Posted by inka on Apr 1, 2012 in humor
It’s April Fools Day and, as you might have guessed, this post has to be taken with a pinch of salt. However, I was interested in the origins of the Day of the Pranksters and did some research. There are, in fact, several origins listed in the trusted Wikipedia, none of them particularly interesting and definitely not one origin that could be nailed as the source of April 1st.
In the Middle Ages, New Year was not celebrated on the 1st of January but from March 25th to April 1st. Until the Edict of Roussillion of 1564 decreed January 1st as New Year. Given the slowness of communication of the times, it took a few years until every citizen knew about the change and those who still celebrated New Year on the 1st of April were made fun off by those savvy fellow countrymen who already were in possession of the new date. Sounds a good enough explanation to me.
There are other reference to England and Chancer’s Canterbury Tales which apparently had a spelling error. The first British reference to ‘ Fooles Holy Day’ comes from John Aubrey in 1686. Reading on, I came to a list of famous pranks played on April the 1st and the funniest is the one which makes the title of this post.
Apparently in 1698 tickets were sold in London to watch the Washing of the Lions at the Tower of London and many people were tricked into buying them. This little scam seems to have endured times as I found another ticket dating from 1868.
From the Museum of Hoaxes
So, if you happen to be in London today, why don’t you head for the Tower, on the off chance that there are a few lions around in need of a good Spring scrub!!!
The Tower of London
Tower Walls as seen from the bridge
Happy Fools Day.
Posted by inka on May 23, 2011 in london
, Travel tips
Stories about London’s Tower Bridge
I love bridges. I love the illusion of effortless grace, as if the biggest and longest of them thumb their nose at the awed observer saying: Look at me, I defy gravity and don’t even break a sweat, whereas you tiny mere mortal, staring up at my soaring arches, will start huffing and puffing when you climb up and walk across.
Fortunately, the world isn’t short of bridges, so I can indulge in my passion in many countries and add to my collection in the folder called: Bridges crossed. The last addition is London’s emblematic Tower Bridge. I am somewhat embarrassed to admit that I lived in London for over 10 years and never got around to walking across Tower Bridge. It took a return trip as a ( sort of) tourist to finally do it.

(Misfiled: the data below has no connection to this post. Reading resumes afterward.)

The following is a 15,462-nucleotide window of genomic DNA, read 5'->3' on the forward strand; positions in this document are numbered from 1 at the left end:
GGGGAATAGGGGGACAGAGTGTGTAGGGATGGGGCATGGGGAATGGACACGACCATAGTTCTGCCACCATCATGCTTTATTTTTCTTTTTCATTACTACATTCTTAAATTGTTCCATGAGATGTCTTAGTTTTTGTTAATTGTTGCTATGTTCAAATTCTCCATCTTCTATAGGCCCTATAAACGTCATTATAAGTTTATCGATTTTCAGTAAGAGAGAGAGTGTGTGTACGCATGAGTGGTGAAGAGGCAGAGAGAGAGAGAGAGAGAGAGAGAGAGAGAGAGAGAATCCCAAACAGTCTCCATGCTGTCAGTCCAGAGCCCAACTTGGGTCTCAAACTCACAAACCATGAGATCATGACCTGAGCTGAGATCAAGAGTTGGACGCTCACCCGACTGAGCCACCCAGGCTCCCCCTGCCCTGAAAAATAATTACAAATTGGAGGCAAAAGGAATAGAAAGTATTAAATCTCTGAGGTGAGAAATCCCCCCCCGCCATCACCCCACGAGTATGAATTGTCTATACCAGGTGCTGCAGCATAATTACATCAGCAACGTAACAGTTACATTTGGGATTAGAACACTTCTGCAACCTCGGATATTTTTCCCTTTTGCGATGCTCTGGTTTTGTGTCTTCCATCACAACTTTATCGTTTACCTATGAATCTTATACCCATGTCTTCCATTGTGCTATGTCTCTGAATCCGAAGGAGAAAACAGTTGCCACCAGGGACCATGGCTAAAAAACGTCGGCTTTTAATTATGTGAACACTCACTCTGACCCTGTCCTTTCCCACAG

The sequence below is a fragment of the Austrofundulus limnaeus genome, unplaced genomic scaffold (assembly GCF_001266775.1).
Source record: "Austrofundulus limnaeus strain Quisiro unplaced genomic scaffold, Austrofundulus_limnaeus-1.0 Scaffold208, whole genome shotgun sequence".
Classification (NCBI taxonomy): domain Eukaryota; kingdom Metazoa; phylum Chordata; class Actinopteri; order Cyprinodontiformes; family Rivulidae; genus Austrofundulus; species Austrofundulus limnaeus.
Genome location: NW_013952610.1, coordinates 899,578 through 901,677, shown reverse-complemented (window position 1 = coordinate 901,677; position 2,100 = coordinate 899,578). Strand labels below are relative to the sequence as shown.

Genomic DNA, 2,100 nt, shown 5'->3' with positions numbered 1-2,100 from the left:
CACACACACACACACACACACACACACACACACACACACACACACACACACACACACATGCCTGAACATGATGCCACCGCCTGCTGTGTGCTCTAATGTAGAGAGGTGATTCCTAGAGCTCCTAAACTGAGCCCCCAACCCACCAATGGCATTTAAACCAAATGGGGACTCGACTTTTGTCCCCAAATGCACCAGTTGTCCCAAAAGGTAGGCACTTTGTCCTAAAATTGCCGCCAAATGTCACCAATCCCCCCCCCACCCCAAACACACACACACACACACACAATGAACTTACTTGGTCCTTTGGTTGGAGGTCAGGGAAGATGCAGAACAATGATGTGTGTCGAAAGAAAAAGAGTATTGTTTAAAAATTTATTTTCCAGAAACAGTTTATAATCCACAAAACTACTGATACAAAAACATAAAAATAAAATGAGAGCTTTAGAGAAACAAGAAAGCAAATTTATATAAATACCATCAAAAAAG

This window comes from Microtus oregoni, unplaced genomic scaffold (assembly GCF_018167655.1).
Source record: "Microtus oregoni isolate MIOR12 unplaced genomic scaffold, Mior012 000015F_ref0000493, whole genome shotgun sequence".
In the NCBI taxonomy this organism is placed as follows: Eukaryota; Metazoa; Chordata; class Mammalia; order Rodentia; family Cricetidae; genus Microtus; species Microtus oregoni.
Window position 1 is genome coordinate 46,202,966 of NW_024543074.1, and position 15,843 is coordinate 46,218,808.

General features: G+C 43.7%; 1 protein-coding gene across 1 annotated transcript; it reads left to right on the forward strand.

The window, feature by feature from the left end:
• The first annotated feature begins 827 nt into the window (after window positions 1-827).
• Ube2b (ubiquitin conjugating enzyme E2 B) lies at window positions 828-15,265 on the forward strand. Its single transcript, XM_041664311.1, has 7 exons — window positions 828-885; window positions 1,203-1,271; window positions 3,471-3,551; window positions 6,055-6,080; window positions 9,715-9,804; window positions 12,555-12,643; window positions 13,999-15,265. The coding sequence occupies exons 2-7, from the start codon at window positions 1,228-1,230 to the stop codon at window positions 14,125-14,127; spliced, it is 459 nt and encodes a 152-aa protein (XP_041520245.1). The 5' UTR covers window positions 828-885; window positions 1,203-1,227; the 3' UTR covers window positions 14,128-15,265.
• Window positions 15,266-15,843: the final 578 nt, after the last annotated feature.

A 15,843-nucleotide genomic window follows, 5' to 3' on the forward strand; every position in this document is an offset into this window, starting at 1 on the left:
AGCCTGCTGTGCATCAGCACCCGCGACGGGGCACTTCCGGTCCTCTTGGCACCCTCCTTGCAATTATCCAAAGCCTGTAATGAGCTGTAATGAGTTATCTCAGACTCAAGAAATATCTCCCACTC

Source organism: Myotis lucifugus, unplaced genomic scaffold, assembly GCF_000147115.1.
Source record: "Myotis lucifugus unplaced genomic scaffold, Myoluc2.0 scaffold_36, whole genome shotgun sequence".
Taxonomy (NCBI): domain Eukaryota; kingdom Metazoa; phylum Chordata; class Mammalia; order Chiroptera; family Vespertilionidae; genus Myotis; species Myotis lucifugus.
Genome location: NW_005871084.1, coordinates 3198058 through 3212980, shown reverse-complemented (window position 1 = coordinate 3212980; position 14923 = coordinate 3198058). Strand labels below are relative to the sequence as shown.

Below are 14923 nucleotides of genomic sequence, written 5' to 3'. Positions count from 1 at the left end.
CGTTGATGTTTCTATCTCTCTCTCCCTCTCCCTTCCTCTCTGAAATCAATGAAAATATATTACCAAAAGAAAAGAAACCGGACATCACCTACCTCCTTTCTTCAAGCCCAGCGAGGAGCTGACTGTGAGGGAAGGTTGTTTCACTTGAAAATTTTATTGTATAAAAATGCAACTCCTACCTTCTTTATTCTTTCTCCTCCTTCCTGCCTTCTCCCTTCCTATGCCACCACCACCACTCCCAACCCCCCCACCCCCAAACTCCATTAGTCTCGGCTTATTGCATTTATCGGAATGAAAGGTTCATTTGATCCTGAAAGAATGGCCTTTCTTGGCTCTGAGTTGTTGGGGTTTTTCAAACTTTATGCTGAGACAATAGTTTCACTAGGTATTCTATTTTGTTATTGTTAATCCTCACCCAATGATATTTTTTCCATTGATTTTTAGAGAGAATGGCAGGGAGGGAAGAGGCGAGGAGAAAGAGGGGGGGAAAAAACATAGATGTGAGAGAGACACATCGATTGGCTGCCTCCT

Tower Bridge seen from St. katherine's Dock
I took the underground (subway for my American friends) to Tower Hill, alighted at the station and…failed to see the bridge! How could that be possible? I mean something as huge and famous as Tower Bridge can’t hide from view, can it? Luckily there was a tiny sign with an arrow pointing to the left and following it I came to some steps which led up to street level. And there was the solution to the bridge’s temporary invisibility: I was at the very beginning on the North side just above St. Katherine’s Dock and the bridge starts out humbly and level, recognizable only by the distinct turquoise colored railing. But then… step onto it and start walking and you are rewarded by fabulous views of the Thames and the skyline of London as well as the imposing structure of the bridge itself.
Starting my walk across the bridge
Some of the massive supports
A plaque showing what the bridge looks like when open
The Victorian engine room
The two bascules looming ahead, the high level walkway even higher above and traffic whizzing past. When the bridge was inaugurated in 1894, ship traffic on the Thames was thriving and that is why the bridge needed to open to allow the sail and steam ships to pass.
Story #1 has to do with the high level walkways which allowed pedestrians to cross the bridge even when it was open. They were closed in 1910 due to lack of usage. People much preferred to stand at the lower level, see the bridge open and watch the ships go by rather than climb up the many stairs to the higher level dragging along whatever luggage they were carrying. Another version has it that the walkway was such a popular spot for pickpockets that people just dreaded to use it.
Since 1984, the walkways are open again, but only accessible via the Tower Bridge Exhibition Center at an admission fee of GBP 8. So, like everybody else who crossed the bridge with me, I preferred to use the lower level and spend the money saved on food.
When I came to the middle of the bridge and the line where it opens, I involuntarily looked out for a #78 bus. Why? That’s story #2 and it’s a true one. In 1952, a #78 bus, driven by Albert Gunton happened to be on this spot when the bridge started to open. Brave Albert had no choice but to hit the accelerator and jump the increasing gap with his red double decker bus.
And story #3 has to do with another emergency: in 1912 Frank McClean was flying along the Thames in his Short biplane when he encountered engine trouble, To avoid an accident he took aim and flew his tiny plane right through the bridge between the higher walkways and the two bascules. It seems that he landed safely wherever he was going . Don’t you just live these stories.
Nothing exciting happened whilst I was crossing the bridge but I enjoyed the views, one of my favorite being the combination of new and old: the Gerkhin looming into the sky with the walls of the Tower of London in front.
Gerkhin and Tower of London seen from the bridge